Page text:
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11 January, 2018

JAIF Chairman Imai Calls Upon Domestic Nuclear Industry to Strengthen Cooperation Through Concerted Efforts

The Japan Atomic Industrial Forum (JAIF) held its annual New Year's Party on January 9 in Tokyo. Some 900 people from JAIF member companies and the Japanese government, as well as representatives of foreign embassies in Japan and elsewhere, gathered to mark the start of the new year and renew personal and professional friendships.

In his opening greeting, JAIF Chairman Takashi Imai referred to last year’s efforts to restart nuclear power plants (NPPs) in the country. Mentioning the issuance in December of a temporary injunction by the Hiroshima District Court against the operation of the Ikata-3 (PWR, 890MWe), owned and operated by the Shikoku Electric Power Co., he expressed concern that the judgment of Japan’s Nuclear Regulation Authority (NRA) had been reversed, but also stressed his expectation that a revised ruling would be made at the second hearing.

JAIF Chairman ImaiImai then noted that Kashiwazaki Kariwa-6 and -7 (both ABWRs, 1356MWe) of the Tokyo Electric Power Co. (TEPCO) had both cleared the NRA’s examinations last month, confirming their compatibility with new regulatory standards—the first boiling water reactors (BWRs) to do so. With the precedent of both pressurized water reactors (PWRs) and BWRs having met the standards, he predicted greater momentum toward restarting other NPPs.

Turning to Japan’s composition of power sources (the so-called “energy mix”), in which nuclear power’s share is set at 20 to 22 percent of total generated electricity by fiscal 2030 (April 2030 to March 2031), he said it would be necessary to restart 30 reactors to achieve that goal. That is, with no immediate prospect for constructing new units, Japan has no other course but to restart its existing NPPs and promote their lifetime extension to the maximum extent.

Toward the year 2050, in association with long-term global warming issues, the JAIF chairman referred to revisions to the nation’s energy policy now being considered by the Agency for Natural Resources & Energy (ANRE) under the Ministry of Economy, Trade and Industry (METI). He said that Japan’s long-term target of an eighty-percent reduction in CO2 emissions by 2050 would not be achieved unless new NPPs were constructed, stressing the need to maintain nuclear power.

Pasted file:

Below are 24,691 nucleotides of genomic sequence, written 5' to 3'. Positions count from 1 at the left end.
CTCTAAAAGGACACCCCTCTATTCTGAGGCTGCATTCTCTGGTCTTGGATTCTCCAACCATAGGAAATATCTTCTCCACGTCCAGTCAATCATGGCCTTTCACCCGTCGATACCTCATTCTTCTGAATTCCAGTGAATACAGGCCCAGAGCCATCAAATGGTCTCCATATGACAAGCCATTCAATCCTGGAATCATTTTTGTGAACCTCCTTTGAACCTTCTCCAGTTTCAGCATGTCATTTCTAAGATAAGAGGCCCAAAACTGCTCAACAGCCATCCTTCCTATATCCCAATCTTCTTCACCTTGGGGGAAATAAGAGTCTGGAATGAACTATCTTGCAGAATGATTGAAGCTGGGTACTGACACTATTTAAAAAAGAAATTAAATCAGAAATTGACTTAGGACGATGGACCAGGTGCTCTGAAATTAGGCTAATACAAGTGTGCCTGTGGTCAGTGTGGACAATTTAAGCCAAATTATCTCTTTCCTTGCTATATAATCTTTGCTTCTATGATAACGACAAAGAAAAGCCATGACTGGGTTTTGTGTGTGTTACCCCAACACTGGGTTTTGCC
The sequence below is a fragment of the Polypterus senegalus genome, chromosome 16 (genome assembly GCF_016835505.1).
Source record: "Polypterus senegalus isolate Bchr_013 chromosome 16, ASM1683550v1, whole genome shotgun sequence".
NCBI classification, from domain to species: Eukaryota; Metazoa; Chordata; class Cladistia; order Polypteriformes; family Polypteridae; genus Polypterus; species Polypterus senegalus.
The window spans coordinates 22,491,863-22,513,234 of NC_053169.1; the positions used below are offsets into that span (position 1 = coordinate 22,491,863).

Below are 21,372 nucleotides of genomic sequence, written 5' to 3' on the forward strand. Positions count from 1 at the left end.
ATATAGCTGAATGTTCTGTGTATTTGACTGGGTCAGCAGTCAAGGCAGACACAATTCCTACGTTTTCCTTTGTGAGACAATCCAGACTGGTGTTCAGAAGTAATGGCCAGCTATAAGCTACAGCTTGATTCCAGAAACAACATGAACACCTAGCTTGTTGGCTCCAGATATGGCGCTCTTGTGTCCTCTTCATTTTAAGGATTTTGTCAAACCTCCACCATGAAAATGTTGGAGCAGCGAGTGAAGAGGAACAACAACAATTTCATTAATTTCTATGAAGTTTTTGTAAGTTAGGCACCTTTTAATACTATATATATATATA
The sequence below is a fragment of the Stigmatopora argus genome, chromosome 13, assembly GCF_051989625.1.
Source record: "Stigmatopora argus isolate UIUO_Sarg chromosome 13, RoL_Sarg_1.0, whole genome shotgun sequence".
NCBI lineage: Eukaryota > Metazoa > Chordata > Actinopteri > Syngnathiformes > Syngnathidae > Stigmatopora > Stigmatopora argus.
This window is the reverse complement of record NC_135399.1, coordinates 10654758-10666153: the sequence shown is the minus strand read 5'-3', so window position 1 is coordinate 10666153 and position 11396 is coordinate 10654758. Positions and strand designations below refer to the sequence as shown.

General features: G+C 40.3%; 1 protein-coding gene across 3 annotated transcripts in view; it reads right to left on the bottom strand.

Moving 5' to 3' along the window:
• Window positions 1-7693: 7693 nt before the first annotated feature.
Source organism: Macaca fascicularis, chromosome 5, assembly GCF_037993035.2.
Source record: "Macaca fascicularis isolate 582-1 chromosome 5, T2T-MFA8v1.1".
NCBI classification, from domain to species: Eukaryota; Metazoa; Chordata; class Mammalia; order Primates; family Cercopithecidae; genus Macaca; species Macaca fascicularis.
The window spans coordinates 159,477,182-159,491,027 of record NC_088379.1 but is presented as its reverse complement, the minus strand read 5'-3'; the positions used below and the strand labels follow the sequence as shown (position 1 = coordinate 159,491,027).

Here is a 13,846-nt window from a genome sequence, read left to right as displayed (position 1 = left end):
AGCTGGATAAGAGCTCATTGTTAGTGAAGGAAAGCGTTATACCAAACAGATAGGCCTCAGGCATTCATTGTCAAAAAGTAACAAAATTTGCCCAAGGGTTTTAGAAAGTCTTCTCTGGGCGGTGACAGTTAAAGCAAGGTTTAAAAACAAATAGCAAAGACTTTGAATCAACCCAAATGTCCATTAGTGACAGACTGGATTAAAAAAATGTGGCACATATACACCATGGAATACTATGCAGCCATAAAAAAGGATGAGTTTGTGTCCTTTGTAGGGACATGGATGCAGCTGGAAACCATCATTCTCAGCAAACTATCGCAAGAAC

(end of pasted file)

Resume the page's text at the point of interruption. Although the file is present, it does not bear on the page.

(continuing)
METI Parliamentary Secretary Daisaku HirakiHe then said that the industry would have to make concerted efforts to promote activities nationwide to impress upon the public the necessity of nuclear power. He urged those present at the New Year’s Party to reinforce their cooperation and promote those activities forthwith, unifying the entire industry from the viewpoint of energy security, considering recent global circumstances.

METI Parliamentary Secretary Daisaku Hiraki, also present at the party, then spoke, saying that it would be soon be seven years since the massive earthquake of March 11, 2011. He n noted that the reconstruction of Fukushima Prefecture, along with decommissioning and contaminated water measures, were issues of the highest priority for his ministry, emphasizing that the government would continue working on them steadily.

FEPC Chairman KatsunoThe next person to speak before the participants was Satoru Katsuno, chairman of the Federation of Electric Power Companies (FEPC), who also mentioned domestic efforts to restart NPPs. He referred to their growing record of stable operation, adding that his organization would fully respond to the NRA examinations underway, aiming at their early restart. Katsuno concluded by saying that the FEPC would work on steadily promoting the nuclear fuel cycle and the selection of candidate sites for high-level radioactive waste (HLW) disposal, among other issues.

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